by Annie Materna
Exams are very nearly over for everyone, including GCSE, AS, A level and most university students, relieving the stress, the nerves and the endless revision. But are exams really as important as we think?
From year 10 up until the last years of university, most teenagers are daunted by the thought of exams and revision. We put everything we can into months of preparation for our exams, learning and memorising a syllabus... But does this convey our true intelligence?
So what, we can regurgitate information from our syllabus into note form and then into our exam papers; this does not mean that this is information that will be useful later in life or actually makes us any more intelligent. For most people we will only remember some information by revising it constantly, yet after our exams we no longer need the information and so it is almost immediately forgotten, making it seem pointless. Therefore we do not gain intelligence through exams, we gain the ability to learn information and regurgitate it onto a page.
Exams are essentially a game that our generation must play if we want to be successful later in life; or at least that's how it seems. In Years 10 and 11, we are told GCSEs are the most important thing for us if we want to get to Sixth Form or college; in Years 12 and 13, we are told exams are the most important thing for us if we want to go to university; and at university, exams are the most important thing in order to get a job.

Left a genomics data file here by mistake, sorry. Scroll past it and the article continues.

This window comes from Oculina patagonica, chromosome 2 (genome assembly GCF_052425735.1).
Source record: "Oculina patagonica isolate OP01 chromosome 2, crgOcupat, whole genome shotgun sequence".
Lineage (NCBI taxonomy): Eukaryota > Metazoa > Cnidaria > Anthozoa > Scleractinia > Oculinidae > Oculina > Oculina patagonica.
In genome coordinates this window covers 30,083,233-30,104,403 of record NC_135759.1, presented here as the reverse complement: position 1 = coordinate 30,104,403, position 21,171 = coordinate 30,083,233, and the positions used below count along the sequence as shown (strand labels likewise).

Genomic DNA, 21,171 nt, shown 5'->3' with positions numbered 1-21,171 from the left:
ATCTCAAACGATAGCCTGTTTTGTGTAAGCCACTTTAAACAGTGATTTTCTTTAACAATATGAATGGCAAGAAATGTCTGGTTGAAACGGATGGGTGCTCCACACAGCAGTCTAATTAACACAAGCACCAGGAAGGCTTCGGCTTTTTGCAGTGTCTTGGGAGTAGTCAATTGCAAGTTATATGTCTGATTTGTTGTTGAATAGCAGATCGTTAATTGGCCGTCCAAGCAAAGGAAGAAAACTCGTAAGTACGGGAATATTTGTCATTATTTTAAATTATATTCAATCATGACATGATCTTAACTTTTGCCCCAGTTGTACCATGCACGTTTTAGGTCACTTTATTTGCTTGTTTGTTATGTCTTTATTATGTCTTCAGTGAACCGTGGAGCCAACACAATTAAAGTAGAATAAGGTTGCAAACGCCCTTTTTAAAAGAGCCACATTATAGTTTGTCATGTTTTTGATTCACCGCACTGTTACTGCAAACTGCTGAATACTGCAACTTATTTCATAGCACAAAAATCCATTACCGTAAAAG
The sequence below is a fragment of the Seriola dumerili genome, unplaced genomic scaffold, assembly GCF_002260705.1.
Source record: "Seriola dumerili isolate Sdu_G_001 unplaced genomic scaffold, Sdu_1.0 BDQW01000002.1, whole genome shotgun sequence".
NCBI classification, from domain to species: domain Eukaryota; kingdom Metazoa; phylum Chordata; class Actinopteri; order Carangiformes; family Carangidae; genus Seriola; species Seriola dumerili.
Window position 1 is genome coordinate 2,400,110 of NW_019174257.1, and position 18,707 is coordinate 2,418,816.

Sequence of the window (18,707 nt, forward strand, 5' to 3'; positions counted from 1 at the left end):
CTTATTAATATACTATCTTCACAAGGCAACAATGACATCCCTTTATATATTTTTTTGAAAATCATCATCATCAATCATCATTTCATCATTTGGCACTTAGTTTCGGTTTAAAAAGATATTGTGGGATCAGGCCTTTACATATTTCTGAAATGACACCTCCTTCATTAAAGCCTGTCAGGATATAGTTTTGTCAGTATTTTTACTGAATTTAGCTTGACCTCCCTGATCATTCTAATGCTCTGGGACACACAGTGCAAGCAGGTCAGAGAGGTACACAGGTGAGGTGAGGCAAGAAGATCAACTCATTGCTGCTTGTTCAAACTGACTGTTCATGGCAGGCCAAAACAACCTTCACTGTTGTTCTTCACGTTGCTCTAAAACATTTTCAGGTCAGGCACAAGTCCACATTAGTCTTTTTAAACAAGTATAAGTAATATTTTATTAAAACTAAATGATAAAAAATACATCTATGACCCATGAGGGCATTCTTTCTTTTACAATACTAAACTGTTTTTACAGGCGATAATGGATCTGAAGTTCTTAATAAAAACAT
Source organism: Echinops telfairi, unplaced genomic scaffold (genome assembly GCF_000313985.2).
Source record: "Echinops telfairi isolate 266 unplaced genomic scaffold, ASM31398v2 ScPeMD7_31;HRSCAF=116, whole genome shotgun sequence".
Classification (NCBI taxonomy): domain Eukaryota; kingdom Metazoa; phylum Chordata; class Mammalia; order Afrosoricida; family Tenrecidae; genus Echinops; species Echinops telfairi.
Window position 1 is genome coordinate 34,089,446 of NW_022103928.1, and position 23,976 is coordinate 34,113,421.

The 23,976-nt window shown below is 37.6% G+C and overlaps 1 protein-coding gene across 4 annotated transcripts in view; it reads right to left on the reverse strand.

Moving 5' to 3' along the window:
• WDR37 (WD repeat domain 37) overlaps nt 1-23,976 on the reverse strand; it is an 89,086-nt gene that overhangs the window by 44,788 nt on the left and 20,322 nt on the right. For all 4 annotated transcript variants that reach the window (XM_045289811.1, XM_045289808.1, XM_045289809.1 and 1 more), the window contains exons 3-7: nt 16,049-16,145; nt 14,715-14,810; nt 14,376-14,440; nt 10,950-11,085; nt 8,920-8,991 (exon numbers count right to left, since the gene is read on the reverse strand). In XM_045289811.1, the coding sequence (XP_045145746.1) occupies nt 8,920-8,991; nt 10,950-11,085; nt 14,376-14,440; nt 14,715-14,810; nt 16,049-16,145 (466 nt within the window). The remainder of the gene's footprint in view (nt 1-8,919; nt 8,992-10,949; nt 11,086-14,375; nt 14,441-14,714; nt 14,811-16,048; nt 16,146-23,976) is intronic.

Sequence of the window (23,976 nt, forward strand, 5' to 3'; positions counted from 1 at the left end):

However there are many more important factors for most careers that do not involve exam results, such as being able to be social, patient and adaptive to the job. We are taught through education to learn information and later regurgitate this information, although the work place is much different, for example we may be given individual tasks to complete, without the information to help us. However we are not prepared by education for this working environment and we are no more intelligent because of it.
However, we must ask ourselves what we think intelligence is. It is said, specifically in Buddhist and Muslim cultures, that the older we are the wiser we are; this suggests that our intelligence and how wise we are comes from experience of life. This makes sense as our brains are only fully developed by the age of 20, which means during GCSE's, AS and A levels our brains are not actually fully developed.
Exams do not prove that one person is more intelligent than another, they prove that people can work hard and remember information, but we are led to think that the people that get all A*s as their results are more intelligent than those with average results; however, there are so many external factors that can affect results, such as the student themselves (who may be at a disadvantage due to learning difficulties or even the state or situation they are in on the day of the exam) or the exam marker, and this can lead to a person changing their entire life plan or career, but they may not be any less able for their planned route.
Intelligence is so much more than good exam results. Education teaches us to learn but we gain our intelligence throughout our lives. Exploration and self discovery will help lead us to our right path. From then on, we grow older and wiser.